'Israel Would Be Embarrassed if It Were Known It's Selling Arms to These Countries'

Itay Mack, a Jerusalem-based human rights lawyer and activist, seeks greater transparency and public oversight of Israel’s military exports.

An Israel Aerospace Industries Ltd. (IAI) Heron 1 unmanned aerial vehicle (UAV) stands on display at the Singapore Airshow, February  11, 2014.
Bloomberg

Israel is known to be a powerhouse in military exports, but what does “military exports” actually mean?

It’s a very broad term, encompassing arms and security equipment, as well as know-how, such as that involving combat doctrines or the training of militias and regular forces.

As I understand it, we’re among the top 10 in the world in this regard.

All countries engage in military exports. The problem is that Israel is involved in places that the United States and Europe decided to avoid exporting weapons to. We know Israel is selling arms to Azerbaijan, South Sudan and Rwanda. Israel is training units guarding presidential regimes in African states. According to reports, this is happening in Cameroon, Togo and Equatorial Guinea – nondemocratic states, some of them dictatorships, that kill, plunder and oppress their citizens.

What is clear is that military exports are perhaps identified with Israel, but it’s not just government companies that are involved.

Gali Eytan

There are a few huge government corporations that are active in this field, such as Rafael [Advanced Defense Systems]. The others are completely private companies, created to make money. There are more than 1,000 firms and more than 300 individuals licensed to deal with sales. All the companies are under the umbrella of the Defense Ministry, which must authorize their activity.

I understand that there are several types of permits.

There’s a budget “pie” that’s made up of states and others that want to buy arms. The Defense Ministry decides who gets the permits and how to divide the pie. Naturally, that’s done in accordance with its interests and those of its cronies. There’s concern about partiality here, as some of those involved [in requesting permits] are [former] senior Israel Defense Forces officers, former Defense Ministry employees and ex-politicians, or politicians who are taking a break from politics. In the end, the pie is divided among the old-boy network.

So we can assume that supervision and enforcement are not strict.

Out of a staff of some 30 employees at the Defense Export Controls Agency, there are only people in charge of examining the 400,000 annual permits. They are also responsible for ensuring that the recipients of the permits do not violate the terms. They are also supposed to oversee real-time developments on the ground, such as violent conflicts that might require the annulment or suspension of permits.

So, does anyone know if there are violations?

The state comptroller found that most of the enforcement of the terms is the result of companies informing on one another. There are about 160 violations [reported by the Defense Ministry] each year, of which only a few are investigated. There is administrative enforcement with negligible fines imposed. Criminal sanctions are not imposed and permits are not revoked – according to the information the ministry delivered to the Knesset. Effectively, DECA is customer service for exporters.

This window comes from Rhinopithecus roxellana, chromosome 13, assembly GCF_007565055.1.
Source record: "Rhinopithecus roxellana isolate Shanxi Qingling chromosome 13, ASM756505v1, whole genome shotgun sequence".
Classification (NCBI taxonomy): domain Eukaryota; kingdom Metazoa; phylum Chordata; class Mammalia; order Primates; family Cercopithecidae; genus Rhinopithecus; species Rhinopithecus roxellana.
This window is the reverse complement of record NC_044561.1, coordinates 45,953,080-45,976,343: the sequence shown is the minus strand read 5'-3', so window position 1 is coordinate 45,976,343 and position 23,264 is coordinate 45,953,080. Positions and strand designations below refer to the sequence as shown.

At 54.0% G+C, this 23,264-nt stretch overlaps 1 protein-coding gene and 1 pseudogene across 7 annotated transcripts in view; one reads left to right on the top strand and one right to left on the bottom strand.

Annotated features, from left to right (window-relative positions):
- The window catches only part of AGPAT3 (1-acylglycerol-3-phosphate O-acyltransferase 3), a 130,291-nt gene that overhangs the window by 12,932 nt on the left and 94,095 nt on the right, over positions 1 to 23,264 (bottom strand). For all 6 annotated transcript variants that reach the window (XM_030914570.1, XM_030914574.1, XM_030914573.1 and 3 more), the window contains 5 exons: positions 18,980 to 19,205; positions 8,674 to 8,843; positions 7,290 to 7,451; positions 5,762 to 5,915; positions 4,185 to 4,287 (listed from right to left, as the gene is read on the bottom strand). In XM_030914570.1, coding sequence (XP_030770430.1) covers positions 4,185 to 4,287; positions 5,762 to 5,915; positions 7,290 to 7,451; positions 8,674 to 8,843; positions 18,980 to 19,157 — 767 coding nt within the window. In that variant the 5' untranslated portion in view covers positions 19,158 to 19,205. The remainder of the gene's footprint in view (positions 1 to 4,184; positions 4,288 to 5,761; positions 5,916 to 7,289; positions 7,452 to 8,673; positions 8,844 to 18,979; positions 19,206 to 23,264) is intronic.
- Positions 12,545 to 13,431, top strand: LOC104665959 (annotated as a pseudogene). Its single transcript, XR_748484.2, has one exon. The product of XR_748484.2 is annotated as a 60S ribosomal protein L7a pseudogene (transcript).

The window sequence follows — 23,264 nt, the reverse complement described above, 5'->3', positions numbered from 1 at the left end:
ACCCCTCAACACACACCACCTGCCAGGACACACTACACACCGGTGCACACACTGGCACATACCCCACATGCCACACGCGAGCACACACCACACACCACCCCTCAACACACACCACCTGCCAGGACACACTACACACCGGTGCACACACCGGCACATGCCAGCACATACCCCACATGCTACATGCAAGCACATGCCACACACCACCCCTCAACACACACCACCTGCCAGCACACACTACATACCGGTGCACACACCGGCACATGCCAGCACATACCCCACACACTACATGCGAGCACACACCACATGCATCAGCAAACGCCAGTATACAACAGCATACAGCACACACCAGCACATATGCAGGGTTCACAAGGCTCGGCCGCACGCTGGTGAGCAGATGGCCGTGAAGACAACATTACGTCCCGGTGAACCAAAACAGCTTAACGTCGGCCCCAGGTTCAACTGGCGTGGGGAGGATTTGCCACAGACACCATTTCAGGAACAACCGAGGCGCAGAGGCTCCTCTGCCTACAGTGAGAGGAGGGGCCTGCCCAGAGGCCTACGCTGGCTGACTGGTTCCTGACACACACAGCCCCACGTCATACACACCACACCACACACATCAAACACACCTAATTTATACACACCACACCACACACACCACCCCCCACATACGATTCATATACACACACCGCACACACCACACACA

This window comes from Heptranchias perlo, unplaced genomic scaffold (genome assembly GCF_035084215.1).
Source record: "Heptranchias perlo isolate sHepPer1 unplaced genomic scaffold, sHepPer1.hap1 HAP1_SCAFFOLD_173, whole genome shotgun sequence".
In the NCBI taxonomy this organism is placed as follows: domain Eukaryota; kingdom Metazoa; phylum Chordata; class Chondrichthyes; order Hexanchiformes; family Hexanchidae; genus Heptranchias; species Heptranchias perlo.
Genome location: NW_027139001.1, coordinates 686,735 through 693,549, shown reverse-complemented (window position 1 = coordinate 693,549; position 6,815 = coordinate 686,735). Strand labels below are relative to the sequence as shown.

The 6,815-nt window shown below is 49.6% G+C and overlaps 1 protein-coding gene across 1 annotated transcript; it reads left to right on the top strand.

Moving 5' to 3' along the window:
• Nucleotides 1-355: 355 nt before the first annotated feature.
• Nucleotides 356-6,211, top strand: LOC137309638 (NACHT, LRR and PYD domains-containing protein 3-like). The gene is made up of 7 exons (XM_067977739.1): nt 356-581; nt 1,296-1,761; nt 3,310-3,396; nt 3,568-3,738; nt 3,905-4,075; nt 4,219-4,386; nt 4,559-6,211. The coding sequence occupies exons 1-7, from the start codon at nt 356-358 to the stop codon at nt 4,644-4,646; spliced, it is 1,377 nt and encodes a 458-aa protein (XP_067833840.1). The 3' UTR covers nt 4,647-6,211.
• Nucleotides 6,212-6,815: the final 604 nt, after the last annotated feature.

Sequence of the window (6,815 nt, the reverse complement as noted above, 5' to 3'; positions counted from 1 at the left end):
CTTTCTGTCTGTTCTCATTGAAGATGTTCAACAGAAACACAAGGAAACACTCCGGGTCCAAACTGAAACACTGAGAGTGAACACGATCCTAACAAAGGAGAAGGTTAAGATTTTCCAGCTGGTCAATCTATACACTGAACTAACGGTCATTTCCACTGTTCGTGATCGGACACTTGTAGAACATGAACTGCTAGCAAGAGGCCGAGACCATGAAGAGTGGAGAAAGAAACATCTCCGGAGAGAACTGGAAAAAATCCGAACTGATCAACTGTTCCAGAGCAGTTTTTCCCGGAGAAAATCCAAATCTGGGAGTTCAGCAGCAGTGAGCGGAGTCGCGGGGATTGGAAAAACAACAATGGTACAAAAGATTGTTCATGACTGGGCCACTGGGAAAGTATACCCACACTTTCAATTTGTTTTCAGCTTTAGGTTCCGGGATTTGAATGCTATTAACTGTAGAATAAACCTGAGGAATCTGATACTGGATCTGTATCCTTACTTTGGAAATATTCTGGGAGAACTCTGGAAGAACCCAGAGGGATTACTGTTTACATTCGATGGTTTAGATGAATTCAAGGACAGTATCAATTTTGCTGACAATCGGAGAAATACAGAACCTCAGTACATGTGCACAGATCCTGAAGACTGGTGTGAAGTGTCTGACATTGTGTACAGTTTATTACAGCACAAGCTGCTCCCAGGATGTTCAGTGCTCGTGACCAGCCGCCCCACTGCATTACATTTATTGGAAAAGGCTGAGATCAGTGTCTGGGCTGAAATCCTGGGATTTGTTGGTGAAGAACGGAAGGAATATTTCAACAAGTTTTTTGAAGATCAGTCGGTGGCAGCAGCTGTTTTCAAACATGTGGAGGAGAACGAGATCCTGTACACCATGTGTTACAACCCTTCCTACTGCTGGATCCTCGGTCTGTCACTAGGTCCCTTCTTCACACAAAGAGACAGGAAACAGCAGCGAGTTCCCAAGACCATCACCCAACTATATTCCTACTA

For the same exclusive club.

Right. Who has the courage to stand up to any of these former generals? And even if someone were to do this, the general would simply call someone higher up in the Defense Ministry and arrange things. Besides which, you can make money from arms exports without a permit, by being a go-between, as [former Prime Minister Ehud] Olmert claimed was done by [former Prime Minister] Ehud Barak. That’s where the really big money is.

‘Raking in big bucks’

In one of the recorded conversations between former Prime Minister Ehud Olmert and his bureau chief, Shula Zaken, he says Barak took huge bribes as part of these deals.

I’ve been asked about that, and I replied that I have no information about bribes, but the brokering itself – if indeed Barak took part in it – is legal. That’s because neither Barak, who was defense minister from 2009 to 2013, nor his predecessors nor those who followed him, took the time to set regulations or introduce an organized procedure for receiving permits to broker arms deals. This is a completely open and unsupervised field, and those involved in it are raking in the really big bucks.

Are countries that need such an intermediary unable to buy directly, for example, due to arms embargoes?

Generally speaking, yes. Take Nigeria, for example. The U.S. torpedoed arms deals between Israel and Nigeria in 2014, because elements in the Nigerian army are perpetrating war crimes. But at the same time there was a report about an Israeli who brokered a deal. Under the aegis of Nigerian intelligence, he flew from Nigeria to South Africa to buy arms there. Being a middleman makes it possible to bypass all the inspection mechanisms.

How does it work?

A general or senior politician goes to a country – let’s say, Ivory Coast – and tells them that with his connections, he can arrange for an Israeli company to get a permit to transfer weapons to Ivory Coast. Or, he tells them that even if they are subject to restrictions in many countries, he has connections with General X from Country X.

And the amounts involved are incredible.

Unbelievable.

But that will all change now, won’t it? I understand that in December, Israel signed an international treaty to regulate the arms trade.